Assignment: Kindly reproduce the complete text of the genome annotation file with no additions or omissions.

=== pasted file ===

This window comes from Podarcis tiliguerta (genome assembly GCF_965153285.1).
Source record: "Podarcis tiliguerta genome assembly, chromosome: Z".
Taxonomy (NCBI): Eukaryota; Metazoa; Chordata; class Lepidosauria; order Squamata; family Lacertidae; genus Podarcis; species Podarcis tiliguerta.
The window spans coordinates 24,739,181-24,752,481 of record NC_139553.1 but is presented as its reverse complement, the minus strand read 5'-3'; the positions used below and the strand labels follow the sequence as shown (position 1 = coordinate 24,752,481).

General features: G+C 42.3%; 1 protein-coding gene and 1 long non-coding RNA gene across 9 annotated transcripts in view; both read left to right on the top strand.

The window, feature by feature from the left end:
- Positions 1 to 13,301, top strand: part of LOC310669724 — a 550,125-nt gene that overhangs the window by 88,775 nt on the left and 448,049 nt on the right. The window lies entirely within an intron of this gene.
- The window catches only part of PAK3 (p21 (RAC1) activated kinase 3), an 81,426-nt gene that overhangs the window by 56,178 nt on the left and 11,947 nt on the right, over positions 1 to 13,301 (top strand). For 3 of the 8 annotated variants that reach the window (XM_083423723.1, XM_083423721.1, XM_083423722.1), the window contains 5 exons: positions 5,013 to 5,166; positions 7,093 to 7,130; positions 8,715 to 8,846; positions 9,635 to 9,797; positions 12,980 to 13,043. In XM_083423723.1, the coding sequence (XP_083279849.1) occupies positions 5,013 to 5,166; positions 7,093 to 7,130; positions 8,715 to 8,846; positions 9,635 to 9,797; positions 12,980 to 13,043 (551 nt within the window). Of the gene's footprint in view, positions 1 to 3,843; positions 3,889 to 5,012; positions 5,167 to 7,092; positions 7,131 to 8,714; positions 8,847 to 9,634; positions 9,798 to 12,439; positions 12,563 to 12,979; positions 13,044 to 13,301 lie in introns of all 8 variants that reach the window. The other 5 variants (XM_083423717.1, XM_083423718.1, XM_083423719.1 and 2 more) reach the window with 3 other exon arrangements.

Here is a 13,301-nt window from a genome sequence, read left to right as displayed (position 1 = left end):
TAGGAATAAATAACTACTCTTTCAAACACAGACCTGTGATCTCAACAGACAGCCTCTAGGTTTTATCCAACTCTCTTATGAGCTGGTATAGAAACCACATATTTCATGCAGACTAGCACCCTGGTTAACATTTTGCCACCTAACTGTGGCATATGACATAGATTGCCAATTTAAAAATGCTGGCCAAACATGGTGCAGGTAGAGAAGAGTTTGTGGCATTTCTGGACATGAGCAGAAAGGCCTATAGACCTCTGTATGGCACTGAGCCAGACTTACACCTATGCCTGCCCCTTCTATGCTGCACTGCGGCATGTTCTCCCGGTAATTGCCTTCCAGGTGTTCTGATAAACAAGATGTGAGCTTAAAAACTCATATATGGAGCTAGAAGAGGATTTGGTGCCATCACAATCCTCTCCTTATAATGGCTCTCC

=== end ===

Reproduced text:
This window comes from Podarcis tiliguerta (genome assembly GCF_965153285.1).
Source record: "Podarcis tiliguerta genome assembly, chromosome: Z".
Taxonomy (NCBI): Eukaryota; Metazoa; Chordata; class Lepidosauria; order Squamata; family Lacertidae; genus Podarcis; species Podarcis tiliguerta.
The window spans coordinates 24,739,181-24,752,481 of record NC_139553.1 but is presented as its reverse complement, the minus strand read 5'-3'; the positions used below and the strand labels follow the sequence as shown (position 1 = coordinate 24,752,481).

General features: G+C 42.3%; 1 protein-coding gene and 1 long non-coding RNA gene across 9 annotated transcripts in view; both read left to right on the top strand.

The window, feature by feature from the left end:
- Positions 1 to 13,301, top strand: part of LOC310669724 — a 550,125-nt gene that overhangs the window by 88,775 nt on the left and 448,049 nt on the right. The window lies entirely within an intron of this gene.
- The window catches only part of PAK3 (p21 (RAC1) activated kinase 3), an 81,426-nt gene that overhangs the window by 56,178 nt on the left and 11,947 nt on the right, over positions 1 to 13,301 (top strand). For 3 of the 8 annotated variants that reach the window (XM_083423723.1, XM_083423721.1, XM_083423722.1), the window contains 5 exons: positions 5,013 to 5,166; positions 7,093 to 7,130; positions 8,715 to 8,846; positions 9,635 to 9,797; positions 12,980 to 13,043. In XM_083423723.1, the coding sequence (XP_083279849.1) occupies positions 5,013 to 5,166; positions 7,093 to 7,130; positions 8,715 to 8,846; positions 9,635 to 9,797; positions 12,980 to 13,043 (551 nt within the window). Of the gene's footprint in view, positions 1 to 3,843; positions 3,889 to 5,012; positions 5,167 to 7,092; positions 7,131 to 8,714; positions 8,847 to 9,634; positions 9,798 to 12,439; positions 12,563 to 12,979; positions 13,044 to 13,301 lie in introns of all 8 variants that reach the window. The other 5 variants (XM_083423717.1, XM_083423718.1, XM_083423719.1 and 2 more) reach the window with 3 other exon arrangements.

Here is a 13,301-nt window from a genome sequence, read left to right as displayed (position 1 = left end):
TAGGAATAAATAACTACTCTTTCAAACACAGACCTGTGATCTCAACAGACAGCCTCTAGGTTTTATCCAACTCTCTTATGAGCTGGTATAGAAACCACATATTTCATGCAGACTAGCACCCTGGTTAACATTTTGCCACCTAACTGTGGCATATGACATAGATTGCCAATTTAAAAATGCTGGCCAAACATGGTGCAGGTAGAGAAGAGTTTGTGGCATTTCTGGACATGAGCAGAAAGGCCTATAGACCTCTGTATGGCACTGAGCCAGACTTACACCTATGCCTGCCCCTTCTATGCTGCACTGCGGCATGTTCTCCCGGTAATTGCCTTCCAGGTGTTCTGATAAACAAGATGTGAGCTTAAAAACTCATATATGGAGCTAGAAGAGGATTTGGTGCCATCACAATCCTCTCCTTATAATGGCTCTCC